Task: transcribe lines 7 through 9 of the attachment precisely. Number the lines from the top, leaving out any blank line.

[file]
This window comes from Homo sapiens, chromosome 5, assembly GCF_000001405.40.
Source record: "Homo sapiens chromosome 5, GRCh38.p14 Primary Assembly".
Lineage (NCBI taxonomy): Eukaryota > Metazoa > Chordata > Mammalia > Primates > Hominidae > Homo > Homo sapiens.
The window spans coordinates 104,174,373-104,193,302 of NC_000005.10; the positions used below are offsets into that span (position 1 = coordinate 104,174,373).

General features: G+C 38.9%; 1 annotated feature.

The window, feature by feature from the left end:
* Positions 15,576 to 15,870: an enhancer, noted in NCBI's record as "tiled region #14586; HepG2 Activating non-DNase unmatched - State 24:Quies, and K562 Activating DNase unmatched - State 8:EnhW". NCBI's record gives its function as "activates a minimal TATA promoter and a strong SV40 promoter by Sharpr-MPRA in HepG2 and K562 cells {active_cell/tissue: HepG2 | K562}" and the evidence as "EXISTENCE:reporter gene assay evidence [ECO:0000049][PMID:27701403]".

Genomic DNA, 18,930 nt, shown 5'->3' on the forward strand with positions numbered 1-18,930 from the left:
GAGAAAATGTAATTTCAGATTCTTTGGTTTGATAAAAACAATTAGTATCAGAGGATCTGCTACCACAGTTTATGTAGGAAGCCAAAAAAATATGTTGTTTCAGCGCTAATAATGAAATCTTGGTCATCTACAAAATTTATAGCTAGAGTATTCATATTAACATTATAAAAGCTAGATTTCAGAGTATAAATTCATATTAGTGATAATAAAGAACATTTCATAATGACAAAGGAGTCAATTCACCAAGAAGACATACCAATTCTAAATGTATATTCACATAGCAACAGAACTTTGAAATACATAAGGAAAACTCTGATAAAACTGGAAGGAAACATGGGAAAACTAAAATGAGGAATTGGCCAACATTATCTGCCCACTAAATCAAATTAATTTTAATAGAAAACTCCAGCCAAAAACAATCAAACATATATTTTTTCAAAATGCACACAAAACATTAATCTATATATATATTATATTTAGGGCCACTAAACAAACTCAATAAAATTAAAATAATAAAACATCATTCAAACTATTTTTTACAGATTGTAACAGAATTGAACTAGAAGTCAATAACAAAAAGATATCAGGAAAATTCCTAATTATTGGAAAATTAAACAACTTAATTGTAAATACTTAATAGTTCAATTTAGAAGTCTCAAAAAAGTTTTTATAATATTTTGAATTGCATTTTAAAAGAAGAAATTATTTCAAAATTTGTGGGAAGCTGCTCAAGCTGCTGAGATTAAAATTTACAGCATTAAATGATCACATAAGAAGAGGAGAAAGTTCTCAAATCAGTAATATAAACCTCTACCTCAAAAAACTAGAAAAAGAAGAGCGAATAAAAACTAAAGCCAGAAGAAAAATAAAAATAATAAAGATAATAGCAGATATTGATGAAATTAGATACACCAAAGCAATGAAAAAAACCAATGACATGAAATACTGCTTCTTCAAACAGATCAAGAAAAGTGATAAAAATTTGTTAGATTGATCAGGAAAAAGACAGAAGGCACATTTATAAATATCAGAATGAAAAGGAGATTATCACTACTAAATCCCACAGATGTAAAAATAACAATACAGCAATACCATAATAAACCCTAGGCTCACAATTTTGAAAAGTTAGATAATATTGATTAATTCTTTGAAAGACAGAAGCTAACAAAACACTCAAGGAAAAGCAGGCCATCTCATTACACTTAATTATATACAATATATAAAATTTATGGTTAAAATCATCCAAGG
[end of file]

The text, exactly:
* Positions 15,576 to 15,870: an enhancer, noted in NCBI's record as "tiled region #14586; HepG2 Activating non-DNase unmatched - State 24:Quies, and K562 Activating DNase unmatched - State 8:EnhW". NCBI's record gives its function as "activates a minimal TATA promoter and a strong SV40 promoter by Sharpr-MPRA in HepG2 and K562 cells {active_cell/tissue: HepG2 | K562}" and the evidence as "EXISTENCE:reporter gene assay evidence [ECO:0000049][PMID:27701403]".

Genomic DNA, 18,930 nt, shown 5'->3' on the forward strand with positions numbered 1-18,930 from the left:
GAGAAAATGTAATTTCAGATTCTTTGGTTTGATAAAAACAATTAGTATCAGAGGATCTGCTACCACAGTTTATGTAGGAAGCCAAAAAAATATGTTGTTTCAGCGCTAATAATGAAATCTTGGTCATCTACAAAATTTATAGCTAGAGTATTCATATTAACATTATAAAAGCTAGATTTCAGAGTATAAATTCATATTAGTGATAATAAAGAACATTTCATAATGACAAAGGAGTCAATTCACCAAGAAGACATACCAATTCTAAATGTATATTCACATAGCAACAGAACTTTGAAATACATAAGGAAAACTCTGATAAAACTGGAAGGAAACATGGGAAAACTAAAATGAGGAATTGGCCAACATTATCTGCCCACTAAATCAAATTAATTTTAATAGAAAACTCCAGCCAAAAACAATCAAACATATATTTTTTCAAAATGCACACAAAACATTAATCTATATATATATTATATTTAGGGCCACTAAACAAACTCAATAAAATTAAAATAATAAAACATCATTCAAACTATTTTTTACAGATTGTAACAGAATTGAACTAGAAGTCAATAACAAAAAGATATCAGGAAAATTCCTAATTATTGGAAAATTAAACAACTTAATTGTAAATACTTAATAGTTCAATTTAGAAGTCTCAAAAAAGTTTTTATAATATTTTGAATTGCATTTTAAAAGAAGAAATTATTTCAAAATTTGTGGGAAGCTGCTCAAGCTGCTGAGATTAAAATTTACAGCATTAAATGATCACATAAGAAGAGGAGAAAGTTCTCAAATCAGTAATATAAACCTCTACCTCAAAAAACTAGAAAAAGAAGAGCGAATAAAAACTAAAGCCAGAAGAAAAATAAAAATAATAAAGATAATAGCAGATATTGATGAAATTAGATACACCAAAGCAATGAAAAAAACCAATGACATGAAATACTGCTTCTTCAAACAGATCAAGAAAAGTGATAAAAATTTGTTAGATTGATCAGGAAAAAGACAGAAGGCACATTTATAAATATCAGAATGAAAAGGAGATTATCACTACTAAATCCCACAGATGTAAAAATAACAATACAGCAATACCATAATAAACCCTAGGCTCACAATTTTGAAAAGTTAGATAATATTGATTAATTCTTTGAAAGACAGAAGCTAACAAAACACTCAAGGAAAAGCAGGCCATCTCATTACACTTAATTATATACAATATATAAAATTTATGGTTAAAATCATCCAAGG